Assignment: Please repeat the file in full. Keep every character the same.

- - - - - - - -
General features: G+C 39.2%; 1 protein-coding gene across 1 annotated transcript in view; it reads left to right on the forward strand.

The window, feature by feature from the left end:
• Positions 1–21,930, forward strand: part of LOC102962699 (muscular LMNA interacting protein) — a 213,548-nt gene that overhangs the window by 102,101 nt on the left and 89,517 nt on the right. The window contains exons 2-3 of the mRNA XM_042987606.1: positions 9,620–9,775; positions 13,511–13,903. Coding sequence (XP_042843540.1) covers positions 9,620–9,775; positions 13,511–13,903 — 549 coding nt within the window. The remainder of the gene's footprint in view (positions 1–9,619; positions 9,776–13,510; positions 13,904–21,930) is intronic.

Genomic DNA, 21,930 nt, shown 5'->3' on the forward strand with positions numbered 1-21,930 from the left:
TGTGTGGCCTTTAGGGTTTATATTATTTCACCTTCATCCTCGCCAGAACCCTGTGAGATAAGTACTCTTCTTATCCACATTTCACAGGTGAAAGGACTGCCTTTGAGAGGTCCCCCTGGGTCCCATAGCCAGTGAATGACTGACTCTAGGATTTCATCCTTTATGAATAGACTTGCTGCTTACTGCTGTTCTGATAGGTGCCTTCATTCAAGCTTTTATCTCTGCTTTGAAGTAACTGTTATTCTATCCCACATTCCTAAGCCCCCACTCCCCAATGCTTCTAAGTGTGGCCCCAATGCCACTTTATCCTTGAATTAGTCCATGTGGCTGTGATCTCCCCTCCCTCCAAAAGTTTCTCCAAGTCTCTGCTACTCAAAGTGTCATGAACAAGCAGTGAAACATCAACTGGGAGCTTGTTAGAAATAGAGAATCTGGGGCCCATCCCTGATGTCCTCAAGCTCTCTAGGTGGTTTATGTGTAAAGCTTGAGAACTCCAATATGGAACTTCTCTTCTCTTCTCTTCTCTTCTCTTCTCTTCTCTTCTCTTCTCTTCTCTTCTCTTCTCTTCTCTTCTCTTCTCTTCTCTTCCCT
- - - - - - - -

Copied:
General features: G+C 39.2%; 1 protein-coding gene across 1 annotated transcript in view; it reads left to right on the forward strand.

The window, feature by feature from the left end:
• Positions 1–21,930, forward strand: part of LOC102962699 (muscular LMNA interacting protein) — a 213,548-nt gene that overhangs the window by 102,101 nt on the left and 89,517 nt on the right. The window contains exons 2-3 of the mRNA XM_042987606.1: positions 9,620–9,775; positions 13,511–13,903. Coding sequence (XP_042843540.1) covers positions 9,620–9,775; positions 13,511–13,903 — 549 coding nt within the window. The remainder of the gene's footprint in view (positions 1–9,619; positions 9,776–13,510; positions 13,904–21,930) is intronic.

Genomic DNA, 21,930 nt, shown 5'->3' on the forward strand with positions numbered 1-21,930 from the left:
TGTGTGGCCTTTAGGGTTTATATTATTTCACCTTCATCCTCGCCAGAACCCTGTGAGATAAGTACTCTTCTTATCCACATTTCACAGGTGAAAGGACTGCCTTTGAGAGGTCCCCCTGGGTCCCATAGCCAGTGAATGACTGACTCTAGGATTTCATCCTTTATGAATAGACTTGCTGCTTACTGCTGTTCTGATAGGTGCCTTCATTCAAGCTTTTATCTCTGCTTTGAAGTAACTGTTATTCTATCCCACATTCCTAAGCCCCCACTCCCCAATGCTTCTAAGTGTGGCCCCAATGCCACTTTATCCTTGAATTAGTCCATGTGGCTGTGATCTCCCCTCCCTCCAAAAGTTTCTCCAAGTCTCTGCTACTCAAAGTGTCATGAACAAGCAGTGAAACATCAACTGGGAGCTTGTTAGAAATAGAGAATCTGGGGCCCATCCCTGATGTCCTCAAGCTCTCTAGGTGGTTTATGTGTAAAGCTTGAGAACTCCAATATGGAACTTCTCTTCTCTTCTCTTCTCTTCTCTTCTCTTCTCTTCTCTTCTCTTCTCTTCTCTTCTCTTCTCTTCTCTTCTCTTCTCTTCCCT